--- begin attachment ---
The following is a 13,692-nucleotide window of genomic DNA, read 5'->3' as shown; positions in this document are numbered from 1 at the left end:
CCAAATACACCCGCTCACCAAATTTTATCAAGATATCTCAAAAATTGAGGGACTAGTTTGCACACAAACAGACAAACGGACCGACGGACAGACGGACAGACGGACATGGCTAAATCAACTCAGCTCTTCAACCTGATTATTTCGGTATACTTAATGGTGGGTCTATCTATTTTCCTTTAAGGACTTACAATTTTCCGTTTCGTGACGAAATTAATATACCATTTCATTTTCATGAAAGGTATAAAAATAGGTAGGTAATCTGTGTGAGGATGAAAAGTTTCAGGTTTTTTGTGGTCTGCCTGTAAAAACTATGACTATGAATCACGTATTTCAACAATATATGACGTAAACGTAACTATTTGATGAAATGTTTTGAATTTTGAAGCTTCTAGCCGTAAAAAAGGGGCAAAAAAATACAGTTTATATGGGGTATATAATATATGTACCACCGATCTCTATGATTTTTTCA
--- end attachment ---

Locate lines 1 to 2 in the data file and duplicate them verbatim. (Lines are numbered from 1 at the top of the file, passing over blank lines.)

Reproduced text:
The following is a 13,692-nucleotide window of genomic DNA, read 5'->3' as shown; positions in this document are numbered from 1 at the left end:
CCAAATACACCCGCTCACCAAATTTTATCAAGATATCTCAAAAATTGAGGGACTAGTTTGCACACAAACAGACAAACGGACCGACGGACAGACGGACAGACGGACATGGCTAAATCAACTCAGCTCTTCAACCTGATTATTTCGGTATACTTAATGGTGGGTCTATCTATTTTCCTTTAAGGACTTACAATTTTCCGTTTCGTGACGAAATTAATATACCATTTCATTTTCATGAAAGGTATAAAAATAGGTAGGTAATCTGTGTGAGGATGAAAAGTTTCAGGTTTTTTGTGGTCTGCCTGTAAAAACTATGACTATGAATCACGTATTTCAACAATATATGACGTAAACGTAACTATTTGATGAAATGTTTTGAATTTTGAAGCTTCTAGCCGTAAAAAAGGGGCAAAAAAATACAGTTTATATGGGGTATATAATATATGTACCACCGATCTCTATGATTTTTTCA